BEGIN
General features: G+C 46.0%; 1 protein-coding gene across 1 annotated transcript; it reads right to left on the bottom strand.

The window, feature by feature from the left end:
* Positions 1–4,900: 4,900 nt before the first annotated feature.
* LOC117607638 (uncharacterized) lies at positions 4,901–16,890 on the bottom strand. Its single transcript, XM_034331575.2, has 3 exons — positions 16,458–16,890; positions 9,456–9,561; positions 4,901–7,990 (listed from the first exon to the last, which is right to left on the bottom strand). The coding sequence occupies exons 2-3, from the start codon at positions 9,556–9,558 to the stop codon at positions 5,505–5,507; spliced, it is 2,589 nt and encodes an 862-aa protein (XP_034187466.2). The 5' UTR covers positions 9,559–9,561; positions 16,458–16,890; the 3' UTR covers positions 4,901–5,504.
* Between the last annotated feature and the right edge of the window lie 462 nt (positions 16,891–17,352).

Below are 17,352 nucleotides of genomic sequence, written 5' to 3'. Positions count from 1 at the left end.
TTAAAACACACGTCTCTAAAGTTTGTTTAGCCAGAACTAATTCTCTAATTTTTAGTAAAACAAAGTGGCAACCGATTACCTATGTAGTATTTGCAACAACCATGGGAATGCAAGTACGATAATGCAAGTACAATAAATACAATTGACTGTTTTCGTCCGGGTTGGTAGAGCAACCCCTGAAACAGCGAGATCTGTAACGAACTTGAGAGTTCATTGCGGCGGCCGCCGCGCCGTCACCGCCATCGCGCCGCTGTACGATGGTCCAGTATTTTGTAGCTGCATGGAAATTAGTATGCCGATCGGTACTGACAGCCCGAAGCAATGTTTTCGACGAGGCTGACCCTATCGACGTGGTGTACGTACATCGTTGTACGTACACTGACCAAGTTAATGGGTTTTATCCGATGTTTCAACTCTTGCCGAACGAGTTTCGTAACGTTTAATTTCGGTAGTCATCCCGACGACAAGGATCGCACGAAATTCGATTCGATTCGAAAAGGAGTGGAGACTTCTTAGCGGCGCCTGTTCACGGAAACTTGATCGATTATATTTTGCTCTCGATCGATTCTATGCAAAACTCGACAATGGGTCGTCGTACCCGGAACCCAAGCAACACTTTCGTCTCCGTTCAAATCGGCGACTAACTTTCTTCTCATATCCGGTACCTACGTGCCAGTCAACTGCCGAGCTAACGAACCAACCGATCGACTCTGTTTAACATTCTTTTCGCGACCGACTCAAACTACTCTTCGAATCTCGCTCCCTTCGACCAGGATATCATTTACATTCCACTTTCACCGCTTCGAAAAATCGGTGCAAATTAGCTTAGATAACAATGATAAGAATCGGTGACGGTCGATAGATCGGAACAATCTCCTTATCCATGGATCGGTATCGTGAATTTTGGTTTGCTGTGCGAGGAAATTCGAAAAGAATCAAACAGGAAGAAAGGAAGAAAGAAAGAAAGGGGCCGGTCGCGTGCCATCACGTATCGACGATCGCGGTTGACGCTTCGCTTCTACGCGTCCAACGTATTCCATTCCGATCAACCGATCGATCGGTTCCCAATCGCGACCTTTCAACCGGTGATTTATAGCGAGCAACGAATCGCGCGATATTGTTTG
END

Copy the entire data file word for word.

General features: G+C 46.0%; 1 protein-coding gene across 1 annotated transcript; it reads right to left on the bottom strand.

The window, feature by feature from the left end:
* Positions 1–4,900: 4,900 nt before the first annotated feature.
* LOC117607638 (uncharacterized) lies at positions 4,901–16,890 on the bottom strand. Its single transcript, XM_034331575.2, has 3 exons — positions 16,458–16,890; positions 9,456–9,561; positions 4,901–7,990 (listed from the first exon to the last, which is right to left on the bottom strand). The coding sequence occupies exons 2-3, from the start codon at positions 9,556–9,558 to the stop codon at positions 5,505–5,507; spliced, it is 2,589 nt and encodes an 862-aa protein (XP_034187466.2). The 5' UTR covers positions 9,559–9,561; positions 16,458–16,890; the 3' UTR covers positions 4,901–5,504.
* Between the last annotated feature and the right edge of the window lie 462 nt (positions 16,891–17,352).

Below are 17,352 nucleotides of genomic sequence, written 5' to 3'. Positions count from 1 at the left end.
TTAAAACACACGTCTCTAAAGTTTGTTTAGCCAGAACTAATTCTCTAATTTTTAGTAAAACAAAGTGGCAACCGATTACCTATGTAGTATTTGCAACAACCATGGGAATGCAAGTACGATAATGCAAGTACAATAAATACAATTGACTGTTTTCGTCCGGGTTGGTAGAGCAACCCCTGAAACAGCGAGATCTGTAACGAACTTGAGAGTTCATTGCGGCGGCCGCCGCGCCGTCACCGCCATCGCGCCGCTGTACGATGGTCCAGTATTTTGTAGCTGCATGGAAATTAGTATGCCGATCGGTACTGACAGCCCGAAGCAATGTTTTCGACGAGGCTGACCCTATCGACGTGGTGTACGTACATCGTTGTACGTACACTGACCAAGTTAATGGGTTTTATCCGATGTTTCAACTCTTGCCGAACGAGTTTCGTAACGTTTAATTTCGGTAGTCATCCCGACGACAAGGATCGCACGAAATTCGATTCGATTCGAAAAGGAGTGGAGACTTCTTAGCGGCGCCTGTTCACGGAAACTTGATCGATTATATTTTGCTCTCGATCGATTCTATGCAAAACTCGACAATGGGTCGTCGTACCCGGAACCCAAGCAACACTTTCGTCTCCGTTCAAATCGGCGACTAACTTTCTTCTCATATCCGGTACCTACGTGCCAGTCAACTGCCGAGCTAACGAACCAACCGATCGACTCTGTTTAACATTCTTTTCGCGACCGACTCAAACTACTCTTCGAATCTCGCTCCCTTCGACCAGGATATCATTTACATTCCACTTTCACCGCTTCGAAAAATCGGTGCAAATTAGCTTAGATAACAATGATAAGAATCGGTGACGGTCGATAGATCGGAACAATCTCCTTATCCATGGATCGGTATCGTGAATTTTGGTTTGCTGTGCGAGGAAATTCGAAAAGAATCAAACAGGAAGAAAGGAAGAAAGAAAGAAAGGGGCCGGTCGCGTGCCATCACGTATCGACGATCGCGGTTGACGCTTCGCTTCTACGCGTCCAACGTATTCCATTCCGATCAACCGATCGATCGGTTCCCAATCGCGACCTTTCAACCGGTGATTTATAGCGAGCAACGAATCGCGCGATATTGTTTG